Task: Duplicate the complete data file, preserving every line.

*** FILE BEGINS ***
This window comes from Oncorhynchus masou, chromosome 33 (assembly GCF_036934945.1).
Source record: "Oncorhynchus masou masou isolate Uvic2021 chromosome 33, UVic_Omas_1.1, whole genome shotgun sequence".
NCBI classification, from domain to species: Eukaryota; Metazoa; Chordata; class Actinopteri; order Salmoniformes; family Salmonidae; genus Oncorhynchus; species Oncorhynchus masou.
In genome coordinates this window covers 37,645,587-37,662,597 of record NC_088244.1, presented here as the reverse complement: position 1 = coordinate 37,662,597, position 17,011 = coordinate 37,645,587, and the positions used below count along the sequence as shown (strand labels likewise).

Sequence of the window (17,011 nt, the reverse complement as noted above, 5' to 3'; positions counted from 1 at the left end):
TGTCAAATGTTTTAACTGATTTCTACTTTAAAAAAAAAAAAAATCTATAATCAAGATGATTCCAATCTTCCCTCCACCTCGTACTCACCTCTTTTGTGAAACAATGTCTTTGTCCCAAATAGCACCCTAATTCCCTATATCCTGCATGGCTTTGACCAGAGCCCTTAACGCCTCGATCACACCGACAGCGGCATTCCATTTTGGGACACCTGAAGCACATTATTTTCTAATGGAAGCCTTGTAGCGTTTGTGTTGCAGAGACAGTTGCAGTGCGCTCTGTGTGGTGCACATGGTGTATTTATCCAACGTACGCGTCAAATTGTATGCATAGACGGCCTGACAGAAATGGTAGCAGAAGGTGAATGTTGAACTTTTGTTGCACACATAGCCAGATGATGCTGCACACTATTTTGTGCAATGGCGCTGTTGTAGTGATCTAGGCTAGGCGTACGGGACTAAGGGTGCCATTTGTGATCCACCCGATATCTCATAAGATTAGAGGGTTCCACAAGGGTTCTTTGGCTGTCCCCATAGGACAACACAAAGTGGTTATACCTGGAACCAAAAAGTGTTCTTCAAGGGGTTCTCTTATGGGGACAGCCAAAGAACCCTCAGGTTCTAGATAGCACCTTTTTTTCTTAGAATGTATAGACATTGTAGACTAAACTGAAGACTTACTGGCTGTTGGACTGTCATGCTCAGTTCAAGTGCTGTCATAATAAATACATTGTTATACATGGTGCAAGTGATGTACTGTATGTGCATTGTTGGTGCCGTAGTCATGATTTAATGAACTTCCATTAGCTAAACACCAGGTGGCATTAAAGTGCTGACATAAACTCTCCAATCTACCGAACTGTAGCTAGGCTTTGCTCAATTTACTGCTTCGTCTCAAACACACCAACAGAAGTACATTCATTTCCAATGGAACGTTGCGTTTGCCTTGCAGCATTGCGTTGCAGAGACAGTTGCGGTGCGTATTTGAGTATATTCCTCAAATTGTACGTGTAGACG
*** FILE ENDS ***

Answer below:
This window comes from Oncorhynchus masou, chromosome 33 (assembly GCF_036934945.1).
Source record: "Oncorhynchus masou masou isolate Uvic2021 chromosome 33, UVic_Omas_1.1, whole genome shotgun sequence".
NCBI classification, from domain to species: Eukaryota; Metazoa; Chordata; class Actinopteri; order Salmoniformes; family Salmonidae; genus Oncorhynchus; species Oncorhynchus masou.
In genome coordinates this window covers 37,645,587-37,662,597 of record NC_088244.1, presented here as the reverse complement: position 1 = coordinate 37,662,597, position 17,011 = coordinate 37,645,587, and the positions used below count along the sequence as shown (strand labels likewise).

Sequence of the window (17,011 nt, the reverse complement as noted above, 5' to 3'; positions counted from 1 at the left end):
TGTCAAATGTTTTAACTGATTTCTACTTTAAAAAAAAAAAAAATCTATAATCAAGATGATTCCAATCTTCCCTCCACCTCGTACTCACCTCTTTTGTGAAACAATGTCTTTGTCCCAAATAGCACCCTAATTCCCTATATCCTGCATGGCTTTGACCAGAGCCCTTAACGCCTCGATCACACCGACAGCGGCATTCCATTTTGGGACACCTGAAGCACATTATTTTCTAATGGAAGCCTTGTAGCGTTTGTGTTGCAGAGACAGTTGCAGTGCGCTCTGTGTGGTGCACATGGTGTATTTATCCAACGTACGCGTCAAATTGTATGCATAGACGGCCTGACAGAAATGGTAGCAGAAGGTGAATGTTGAACTTTTGTTGCACACATAGCCAGATGATGCTGCACACTATTTTGTGCAATGGCGCTGTTGTAGTGATCTAGGCTAGGCGTACGGGACTAAGGGTGCCATTTGTGATCCACCCGATATCTCATAAGATTAGAGGGTTCCACAAGGGTTCTTTGGCTGTCCCCATAGGACAACACAAAGTGGTTATACCTGGAACCAAAAAGTGTTCTTCAAGGGGTTCTCTTATGGGGACAGCCAAAGAACCCTCAGGTTCTAGATAGCACCTTTTTTTCTTAGAATGTATAGACATTGTAGACTAAACTGAAGACTTACTGGCTGTTGGACTGTCATGCTCAGTTCAAGTGCTGTCATAATAAATACATTGTTATACATGGTGCAAGTGATGTACTGTATGTGCATTGTTGGTGCCGTAGTCATGATTTAATGAACTTCCATTAGCTAAACACCAGGTGGCATTAAAGTGCTGACATAAACTCTCCAATCTACCGAACTGTAGCTAGGCTTTGCTCAATTTACTGCTTCGTCTCAAACACACCAACAGAAGTACATTCATTTCCAATGGAACGTTGCGTTTGCCTTGCAGCATTGCGTTGCAGAGACAGTTGCGGTGCGTATTTGAGTATATTCCTCAAATTGTACGTGTAGACG